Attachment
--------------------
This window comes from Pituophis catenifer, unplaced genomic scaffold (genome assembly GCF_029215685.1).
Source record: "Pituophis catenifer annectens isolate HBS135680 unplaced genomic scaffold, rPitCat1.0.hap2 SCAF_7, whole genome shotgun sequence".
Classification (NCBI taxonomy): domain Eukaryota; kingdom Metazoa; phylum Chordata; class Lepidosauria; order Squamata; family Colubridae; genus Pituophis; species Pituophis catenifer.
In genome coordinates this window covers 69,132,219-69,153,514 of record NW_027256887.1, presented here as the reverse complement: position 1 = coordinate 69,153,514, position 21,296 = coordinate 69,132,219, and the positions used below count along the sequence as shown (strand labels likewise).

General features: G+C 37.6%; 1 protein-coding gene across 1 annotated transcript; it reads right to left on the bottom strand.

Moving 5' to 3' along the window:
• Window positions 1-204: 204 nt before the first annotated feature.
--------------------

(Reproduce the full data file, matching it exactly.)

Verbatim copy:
This window comes from Pituophis catenifer, unplaced genomic scaffold (genome assembly GCF_029215685.1).
Source record: "Pituophis catenifer annectens isolate HBS135680 unplaced genomic scaffold, rPitCat1.0.hap2 SCAF_7, whole genome shotgun sequence".
Classification (NCBI taxonomy): domain Eukaryota; kingdom Metazoa; phylum Chordata; class Lepidosauria; order Squamata; family Colubridae; genus Pituophis; species Pituophis catenifer.
In genome coordinates this window covers 69,132,219-69,153,514 of record NW_027256887.1, presented here as the reverse complement: position 1 = coordinate 69,153,514, position 21,296 = coordinate 69,132,219, and the positions used below count along the sequence as shown (strand labels likewise).

General features: G+C 37.6%; 1 protein-coding gene across 1 annotated transcript; it reads right to left on the bottom strand.

Moving 5' to 3' along the window:
• Window positions 1-204: 204 nt before the first annotated feature.